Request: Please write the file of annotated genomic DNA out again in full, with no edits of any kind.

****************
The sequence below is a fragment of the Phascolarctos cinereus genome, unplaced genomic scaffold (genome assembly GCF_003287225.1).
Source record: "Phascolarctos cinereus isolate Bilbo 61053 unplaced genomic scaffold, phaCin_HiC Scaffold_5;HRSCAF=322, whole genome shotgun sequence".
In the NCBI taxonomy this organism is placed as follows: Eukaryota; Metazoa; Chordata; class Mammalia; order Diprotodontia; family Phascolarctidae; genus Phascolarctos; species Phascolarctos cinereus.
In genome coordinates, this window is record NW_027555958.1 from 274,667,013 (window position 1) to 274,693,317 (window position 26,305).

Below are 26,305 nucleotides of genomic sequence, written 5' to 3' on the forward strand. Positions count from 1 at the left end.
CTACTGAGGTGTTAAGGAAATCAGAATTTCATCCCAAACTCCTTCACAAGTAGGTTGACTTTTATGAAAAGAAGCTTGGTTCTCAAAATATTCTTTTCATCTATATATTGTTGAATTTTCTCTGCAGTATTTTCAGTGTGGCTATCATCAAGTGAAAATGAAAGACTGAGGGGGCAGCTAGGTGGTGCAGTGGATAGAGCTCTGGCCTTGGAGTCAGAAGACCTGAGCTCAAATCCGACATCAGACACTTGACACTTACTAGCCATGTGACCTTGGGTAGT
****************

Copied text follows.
The sequence below is a fragment of the Phascolarctos cinereus genome, unplaced genomic scaffold (genome assembly GCF_003287225.1).
Source record: "Phascolarctos cinereus isolate Bilbo 61053 unplaced genomic scaffold, phaCin_HiC Scaffold_5;HRSCAF=322, whole genome shotgun sequence".
In the NCBI taxonomy this organism is placed as follows: Eukaryota; Metazoa; Chordata; class Mammalia; order Diprotodontia; family Phascolarctidae; genus Phascolarctos; species Phascolarctos cinereus.
In genome coordinates, this window is record NW_027555958.1 from 274,667,013 (window position 1) to 274,693,317 (window position 26,305).

Below are 26,305 nucleotides of genomic sequence, written 5' to 3' on the forward strand. Positions count from 1 at the left end.
CTACTGAGGTGTTAAGGAAATCAGAATTTCATCCCAAACTCCTTCACAAGTAGGTTGACTTTTATGAAAAGAAGCTTGGTTCTCAAAATATTCTTTTCATCTATATATTGTTGAATTTTCTCTGCAGTATTTTCAGTGTGGCTATCATCAAGTGAAAATGAAAGACTGAGGGGGCAGCTAGGTGGTGCAGTGGATAGAGCTCTGGCCTTGGAGTCAGAAGACCTGAGCTCAAATCCGACATCAGACACTTGACACTTACTAGCCATGTGACCTTGGGTAGT